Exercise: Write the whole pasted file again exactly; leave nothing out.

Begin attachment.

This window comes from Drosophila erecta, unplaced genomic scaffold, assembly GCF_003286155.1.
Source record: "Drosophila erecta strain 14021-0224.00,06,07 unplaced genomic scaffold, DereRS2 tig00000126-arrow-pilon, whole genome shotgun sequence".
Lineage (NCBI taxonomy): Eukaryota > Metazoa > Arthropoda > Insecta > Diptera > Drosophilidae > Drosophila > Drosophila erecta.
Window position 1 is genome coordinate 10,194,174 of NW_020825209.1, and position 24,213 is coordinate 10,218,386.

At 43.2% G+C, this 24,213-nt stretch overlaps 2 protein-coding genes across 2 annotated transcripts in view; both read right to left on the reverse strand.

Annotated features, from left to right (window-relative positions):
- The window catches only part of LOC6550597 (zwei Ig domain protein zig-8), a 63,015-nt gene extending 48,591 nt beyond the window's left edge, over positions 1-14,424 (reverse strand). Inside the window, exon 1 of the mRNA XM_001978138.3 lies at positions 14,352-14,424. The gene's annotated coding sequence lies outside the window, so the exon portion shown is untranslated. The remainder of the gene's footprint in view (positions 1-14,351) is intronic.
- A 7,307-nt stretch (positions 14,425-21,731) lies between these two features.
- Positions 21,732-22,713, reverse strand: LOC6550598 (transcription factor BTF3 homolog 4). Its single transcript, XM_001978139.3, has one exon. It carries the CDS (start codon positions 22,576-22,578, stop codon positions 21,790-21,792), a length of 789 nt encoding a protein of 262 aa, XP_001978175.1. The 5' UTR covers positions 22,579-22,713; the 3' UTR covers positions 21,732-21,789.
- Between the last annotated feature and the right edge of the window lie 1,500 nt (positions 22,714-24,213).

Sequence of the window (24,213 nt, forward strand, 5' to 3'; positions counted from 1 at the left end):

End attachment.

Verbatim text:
This window comes from Drosophila erecta, unplaced genomic scaffold, assembly GCF_003286155.1.
Source record: "Drosophila erecta strain 14021-0224.00,06,07 unplaced genomic scaffold, DereRS2 tig00000126-arrow-pilon, whole genome shotgun sequence".
Lineage (NCBI taxonomy): Eukaryota > Metazoa > Arthropoda > Insecta > Diptera > Drosophilidae > Drosophila > Drosophila erecta.
Window position 1 is genome coordinate 10,194,174 of NW_020825209.1, and position 24,213 is coordinate 10,218,386.

At 43.2% G+C, this 24,213-nt stretch overlaps 2 protein-coding genes across 2 annotated transcripts in view; both read right to left on the reverse strand.

Annotated features, from left to right (window-relative positions):
- The window catches only part of LOC6550597 (zwei Ig domain protein zig-8), a 63,015-nt gene extending 48,591 nt beyond the window's left edge, over positions 1-14,424 (reverse strand). Inside the window, exon 1 of the mRNA XM_001978138.3 lies at positions 14,352-14,424. The gene's annotated coding sequence lies outside the window, so the exon portion shown is untranslated. The remainder of the gene's footprint in view (positions 1-14,351) is intronic.
- A 7,307-nt stretch (positions 14,425-21,731) lies between these two features.
- Positions 21,732-22,713, reverse strand: LOC6550598 (transcription factor BTF3 homolog 4). Its single transcript, XM_001978139.3, has one exon. It carries the CDS (start codon positions 22,576-22,578, stop codon positions 21,790-21,792), a length of 789 nt encoding a protein of 262 aa, XP_001978175.1. The 5' UTR covers positions 22,579-22,713; the 3' UTR covers positions 21,732-21,789.
- Between the last annotated feature and the right edge of the window lie 1,500 nt (positions 22,714-24,213).

Sequence of the window (24,213 nt, forward strand, 5' to 3'; positions counted from 1 at the left end):